8. 1 point
    I read it today and thought "everything that is old is new." Outside of his harsh treatment of Lew Wallace, this very much reads like Tim Smith's argument. That adds to my contention that a lot of current scholarship, far from being unbiased, is a more detailed version of the Just Cause narrative of the Civil War. Before anyone chops off my head, Smith's work on Shiloh is first rate and I refer back to it all the time in my work. I also like Sword, Cunningham, and Daniel, and all three of them for different reasons. Hell, even Groom works as an introduction to the battle. Shiloh has been better served by historians and authors than most other battles of the war.
  9. 1 point
    Interesting... Do we know what Haydon delivered? In my Beauregard research I think Preston Johnston, at least in 1862, did not totally have it in for Beauregard. His report to Davis could have been harsher.
  10. 1 point
    For another take on Johnston's death, this comes from his courier: Broome, John P. “How Gen. A.S. Johnson Died.” Confederate Veteran, vol. 16 (December 1908), p. 629. I am not certain I believe it, but its better than William Stevenson's account, which does not line up and seems like an attempt to be there for a big moment. I posted it here as I consider couriers to be part of the staff, even if not formally so. I had an ancestor who was a courier for Loring, even though he was illiterate.
  11. 1 point
    Joyce, Fred. “Two Dogs.” The Southern Bivouac, October, 1883, 72-74. - Places Cobb with Trabue on April 7, likely at Crescent Field in the morning.
  12. 1 point
    Southern Bivouac Monthly (1882 – 1887) Much like the Union Veteran's National Tribune, the Southern Bivouac provided a forum for Southern Veterans wanting to air views on battles and leaders. Published by the Southern Historical Association of Louisville, Kentucky from 1882 until 1887 the monthly magazine benefited from the quality of its editors: Wm. N. McDonald, R. W. Knott and Basil Duke. All six volumes are available at HathiTrust at the below link: https://catalog.hathitrust.org/Record/002909878 Southern Bivouac Monthly Magazine And for SDG readers, these are some of the most interesting articles: Vol.1 – “General John H. Morgan” (pp.45 – 49; 149 – 151); Island No.10 (pp.55 – 62); Morgan's Men and the Camp Douglas Conspiracy (pp.65 – 67). Vol.2 – “General Joseph Wheeler” (pp.240 – 244); “General Cheatham” (pp.145 – 150); “General N. B. Forrest” (pp.289 – 298; 337 - 345 ); Shiloh by editor (pp. 150 – 162); Shiloh by Basil Duke (pp.201 – 216); “Bagwell vs. Hicks: Two Illinois men meet at Shiloh” (pp.270 – 1.) Vol.3 – “Grant at Shiloh” (pp.305 – 307); “Incident at Shiloh” (pg.418). Vol.4 – “Morgan's Escape” by Thos. Hines (pp.49 – 60); Grant as General (pp.60 – 62). “Liddell's Record of the Civil War – A.S. Johnston vs. President Davis” (pp.411 – 420). Vol.5 – “Grant vs. Lee: a comparison” (pp.279 – 283); A.S. Johnston (pp.320 – 325). Vol.6 – “INDEX” (pp.777 – 1050). N.B. The run of Southern Bivouac ended in 1887 by being sold to Century Magazine. Additional Note: To easily find a subject of interest, select a volume; SEARCH for topic in that volume (i.e. Shiloh, or Morgan, or Bragg); select one of the HITS returned. This will have to be done for each of the six volumes. [Alternatively, an INDEX is included in Volume SIX beginning page 777.]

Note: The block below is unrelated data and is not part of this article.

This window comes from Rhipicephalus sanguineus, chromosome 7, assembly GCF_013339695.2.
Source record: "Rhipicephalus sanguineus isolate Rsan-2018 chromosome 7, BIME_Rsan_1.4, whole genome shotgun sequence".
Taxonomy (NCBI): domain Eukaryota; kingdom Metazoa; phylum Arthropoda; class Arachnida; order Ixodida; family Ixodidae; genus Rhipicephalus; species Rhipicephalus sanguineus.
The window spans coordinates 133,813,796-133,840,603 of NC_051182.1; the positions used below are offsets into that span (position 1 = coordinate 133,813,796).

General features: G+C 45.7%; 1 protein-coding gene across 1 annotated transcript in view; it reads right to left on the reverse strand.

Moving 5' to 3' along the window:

13. 1 point
    Here are a few gems I found. “Colonel Hicks–Captain Bagwell.” The Southern Bivouac, January 1884, 270-271. - A rare Union centered article. Hicks comes across as an action hero. Duke, Basil. “The Battle of Shiloh.” The Southern Bivouac, December 1883, 150-162. - This is part 1 of Duke's retelling. He has Johnston predicting a battle not at Pittsburg Landing but Shiloh Church itself during Johnston's brief stay at Mufreesboro. Of course Johnston said this to Bowen and both men were conveniently dead. Harcourt, A.P. “Terry’s Texas Rangers.” The Southern Bivouac, November 1882, 89-97. - This one is pretty good for Fallen Timbers. “How One Man ‘Stuck Togedder’” The Southern Bivouac, November 1884, 130-131. - This explains why the 31st Alabama (49th) was in Trabue's second line when they advanced into Crescent Field on April 6, and possibly why Trabue hardly mentioned them in his report. Johnson, E. Polk. “Jefferson Davis at Home.” The Southern Bivouac, August, 1886, 137-148. - Davis in his final years, still getting emotional over Johnston. Joyce, Fred. “Two Dogs.” The Southern Bivouac, October, 1883, 72-74. - Story of a dog killed at Shiloh. Hard to place but I would say Crescent Field, morning of April 7. More importantly, it places Cobb with Trabue on April 7. Joyce, Fred. UNTITLED The Southern Bivouac, March 1883, 318. - I forgot so look it up. Rogers, J.M. “The Honors of Shiloh.” The Southern Bivouac, August, February 1886, 574. - One of those Buell > Grant pieces. Steele, S.W. “Incidents at Shiloh.” The Southern Bivouac, May 1885, 418-419. - Not sure I believe this one but it is fun. It is about Bragg on April 5 and 6. Weller, J.H. “The Fourth Kentucky.” The Southern Bivouac, May and June, 1883, 346a-354a. - Pretty good recounting of the regiment's first actions at Shiloh. “Wild Bill.” The Southern Bivouac, March 1883, 316-317. - Funny anecdote. Witherspoon, A.J. UNTITLED The Southern Bivouac, March 1885, 326-327. - Anecdote of Gladden's initial attack on Prentiss